As a relationship therapist I am often asked questions about relationships. The top two must be; ‘what does a great relationship look like?’ and ‘what is love?’. I have often wished that I had an easy answers for these questions, but they are, as you might expect, complex issues and so hard to define. When we start our relationships we often do not think of what the future will hold, and concentrate on the rather more immediate aspects of relationships, how attractive we are to each other, sex, weddings, setting up home and so on. We rarely think how we will support each other, perform and love together under the stress and pressure that a long-term relationship brings.

Dr Sue Johnson, author of The Love Secret, tells us that in relationships couples get bogged down in the minutia of events and attribute false meaning to them, which often disturbs the balance of the relationship. In fact, what really is disturbing us is the threat to our ‘safe haven of secure love’ i.e. our adult attachments.  Love and being in a great relationship she argues is about being there for our partner no matter what, and creating a safe dependable space that we can return to when the going in life gets tough. It is a ‘seeking, comforting connection’ that is innate in all of us and is the predictor of a solid relationship. It is the solid foundation that all the other great benefits of being in a relationship flow from.

I saw this modeled recently by my friends Kate and Fred. This year just after Christmas, my lovely friend, Kate, lost her 3-year battle with terminal breast cancer. We had known each other since being students, our husbands are best friends and our children grew up together. Over the last three years we all watched cancer ravaged my friend and as the disease took hold of this once Catherine Zeta Jones ‘look alike’, she physically diminished before our eyes.

However, this dreadful situation did not dampen Kate’s lust for life, love and humour, and over this period we had some sidesplitting moments as we relived our past scrapes and adventures. As Kate became weaker we were privileged to watch the incredible care and tenderness that her husband Fred demonstrated. In every action love and care glowed, whether it was carrying her when she could not walk, cleaning her when she was sick from the maintaining treatment or feeding her when she could not eat. Naturally, he did not always get it right. I vividly remember Kate complaining bitterly that she was wearing red Christmas tights in August when she could no longer dress herself. Fred, unlike Kate, has never been a fashion icon! But that aside he was there with her every step of the way providing a safe and comforting space through her journey, until she died surrounded by Fred and her children. In her actions Kate too was Fred’s safe haven, giving him a space where he could share his concerns and fears about the future without her. Together they demonstrated how unselfish and thoughtful true love and relationships can be, and how rich.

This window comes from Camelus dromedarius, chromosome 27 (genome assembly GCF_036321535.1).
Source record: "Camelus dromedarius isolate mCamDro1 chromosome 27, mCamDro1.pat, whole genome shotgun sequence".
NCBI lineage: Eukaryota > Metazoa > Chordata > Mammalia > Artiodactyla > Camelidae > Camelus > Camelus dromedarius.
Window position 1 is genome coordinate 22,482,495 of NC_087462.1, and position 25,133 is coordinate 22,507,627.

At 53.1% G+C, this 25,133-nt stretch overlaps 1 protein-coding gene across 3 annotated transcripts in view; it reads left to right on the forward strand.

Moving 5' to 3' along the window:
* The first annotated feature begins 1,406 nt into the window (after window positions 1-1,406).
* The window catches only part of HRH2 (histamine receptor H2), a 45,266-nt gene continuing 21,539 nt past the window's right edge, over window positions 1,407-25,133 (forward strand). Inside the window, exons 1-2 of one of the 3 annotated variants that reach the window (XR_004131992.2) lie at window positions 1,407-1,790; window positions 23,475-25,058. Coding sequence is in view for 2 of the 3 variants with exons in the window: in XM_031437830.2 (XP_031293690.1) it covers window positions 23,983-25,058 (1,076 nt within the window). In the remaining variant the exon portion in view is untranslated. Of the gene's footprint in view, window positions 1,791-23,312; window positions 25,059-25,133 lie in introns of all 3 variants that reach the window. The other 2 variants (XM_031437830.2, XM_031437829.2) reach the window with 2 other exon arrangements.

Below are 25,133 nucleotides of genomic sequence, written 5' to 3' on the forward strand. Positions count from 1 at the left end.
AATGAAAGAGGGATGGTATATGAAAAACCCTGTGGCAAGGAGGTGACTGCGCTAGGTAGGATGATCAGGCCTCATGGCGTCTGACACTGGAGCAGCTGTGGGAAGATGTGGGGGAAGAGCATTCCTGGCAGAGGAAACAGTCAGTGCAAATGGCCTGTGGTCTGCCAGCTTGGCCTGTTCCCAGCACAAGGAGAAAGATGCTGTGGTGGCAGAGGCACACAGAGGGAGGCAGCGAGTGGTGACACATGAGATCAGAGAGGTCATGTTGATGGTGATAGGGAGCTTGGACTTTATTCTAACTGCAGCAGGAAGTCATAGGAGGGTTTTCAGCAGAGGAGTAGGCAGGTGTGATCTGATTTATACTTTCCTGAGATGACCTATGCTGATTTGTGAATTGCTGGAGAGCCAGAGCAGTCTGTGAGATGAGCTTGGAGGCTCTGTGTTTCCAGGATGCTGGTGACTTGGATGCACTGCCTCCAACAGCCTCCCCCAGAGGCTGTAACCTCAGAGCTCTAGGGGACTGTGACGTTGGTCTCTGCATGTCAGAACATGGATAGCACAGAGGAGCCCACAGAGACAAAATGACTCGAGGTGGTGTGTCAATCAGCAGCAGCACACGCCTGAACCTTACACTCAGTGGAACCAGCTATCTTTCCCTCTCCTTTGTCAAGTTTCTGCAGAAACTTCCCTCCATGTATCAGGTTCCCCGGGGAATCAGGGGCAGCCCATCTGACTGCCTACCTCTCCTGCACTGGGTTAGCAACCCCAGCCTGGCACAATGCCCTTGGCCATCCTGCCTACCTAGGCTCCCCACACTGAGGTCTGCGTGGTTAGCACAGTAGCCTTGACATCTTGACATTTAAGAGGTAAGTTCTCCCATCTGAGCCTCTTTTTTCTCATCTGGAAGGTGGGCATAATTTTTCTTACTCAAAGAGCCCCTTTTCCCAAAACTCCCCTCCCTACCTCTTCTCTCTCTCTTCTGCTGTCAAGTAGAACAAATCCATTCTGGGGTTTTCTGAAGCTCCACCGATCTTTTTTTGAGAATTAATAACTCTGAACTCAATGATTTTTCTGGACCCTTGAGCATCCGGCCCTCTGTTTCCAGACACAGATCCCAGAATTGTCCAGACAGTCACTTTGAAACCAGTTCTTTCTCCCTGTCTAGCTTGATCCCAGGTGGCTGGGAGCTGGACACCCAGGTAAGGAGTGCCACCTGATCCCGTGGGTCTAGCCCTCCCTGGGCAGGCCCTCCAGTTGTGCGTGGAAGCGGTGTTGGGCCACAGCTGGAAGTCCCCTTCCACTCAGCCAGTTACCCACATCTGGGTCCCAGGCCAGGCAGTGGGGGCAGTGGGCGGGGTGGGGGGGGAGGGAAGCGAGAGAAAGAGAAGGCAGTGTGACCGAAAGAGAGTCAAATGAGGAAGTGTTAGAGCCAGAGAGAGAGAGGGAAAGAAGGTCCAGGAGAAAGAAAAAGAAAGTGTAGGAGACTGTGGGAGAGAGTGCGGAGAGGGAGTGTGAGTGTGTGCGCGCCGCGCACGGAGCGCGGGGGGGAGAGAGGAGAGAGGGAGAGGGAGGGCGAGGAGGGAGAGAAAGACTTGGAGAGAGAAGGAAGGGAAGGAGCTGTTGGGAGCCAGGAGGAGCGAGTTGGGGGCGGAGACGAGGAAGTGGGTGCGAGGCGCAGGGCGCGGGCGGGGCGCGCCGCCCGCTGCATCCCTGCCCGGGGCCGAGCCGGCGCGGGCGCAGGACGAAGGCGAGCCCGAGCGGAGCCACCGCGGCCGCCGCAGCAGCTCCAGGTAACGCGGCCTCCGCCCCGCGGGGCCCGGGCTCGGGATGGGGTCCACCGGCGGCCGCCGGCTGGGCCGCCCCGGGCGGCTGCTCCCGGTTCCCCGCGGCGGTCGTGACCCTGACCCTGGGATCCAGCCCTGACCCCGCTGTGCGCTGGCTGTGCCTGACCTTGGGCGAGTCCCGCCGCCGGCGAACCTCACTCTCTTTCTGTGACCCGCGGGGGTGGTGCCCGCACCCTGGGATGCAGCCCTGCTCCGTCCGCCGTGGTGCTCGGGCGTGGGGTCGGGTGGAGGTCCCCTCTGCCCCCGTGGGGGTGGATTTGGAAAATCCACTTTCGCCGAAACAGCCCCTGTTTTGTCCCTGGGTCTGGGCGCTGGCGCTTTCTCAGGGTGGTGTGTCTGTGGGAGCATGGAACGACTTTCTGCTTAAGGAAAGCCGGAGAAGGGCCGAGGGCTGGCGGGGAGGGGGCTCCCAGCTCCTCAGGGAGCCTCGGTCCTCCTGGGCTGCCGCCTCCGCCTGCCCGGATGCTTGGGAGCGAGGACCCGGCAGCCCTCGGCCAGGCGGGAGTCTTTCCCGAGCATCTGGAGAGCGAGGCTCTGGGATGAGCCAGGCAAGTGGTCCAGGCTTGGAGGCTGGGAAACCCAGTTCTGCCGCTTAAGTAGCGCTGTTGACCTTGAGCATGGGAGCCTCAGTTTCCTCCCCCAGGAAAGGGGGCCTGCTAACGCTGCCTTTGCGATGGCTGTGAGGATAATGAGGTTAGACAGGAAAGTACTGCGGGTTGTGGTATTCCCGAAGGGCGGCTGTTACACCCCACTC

At Kate’s funeral many stories were told and laughed at, many about her wonderful and maddening ways. I was interested to observe that the maddening ones were loved and laughed at most, perhaps because perfectionism is unreal. Perhaps the most poignant was by her son who recalled how she was not the best packed lunch maker when he was at school and that the peanut butter would always spread over everything else in the pack, which he found exasperating. He then recalled that while on a recent skiing trip his travel has been disrupted by snow. As he settled in for the long cold night at the station in his ski bag, he felt a Tupperware box in the bottom of the bag. There was the inevitable packed lunch with peanut butter everywhere! It was, he said, like a beacon of love across the miles.

So maybe this is a reminder that it is not the small irritants that cause emotional noise in our relationships that we should attend to, it is the solid safe haven of love behind them that defines our relationships and makes them unique and so special. As Fred said to me at Kate’s funeral ‘see the irritating quirks for what they are, laugh and embrace them, they are the small detail in the wider picture of love’. What a wise man!

If you are having relationship difficulties, why no speak to one of our specialist therapists. Sessions are available from just £15.00. Contact LCC on 01462-674671 or visit www.localcounsellingcentre.co.uk

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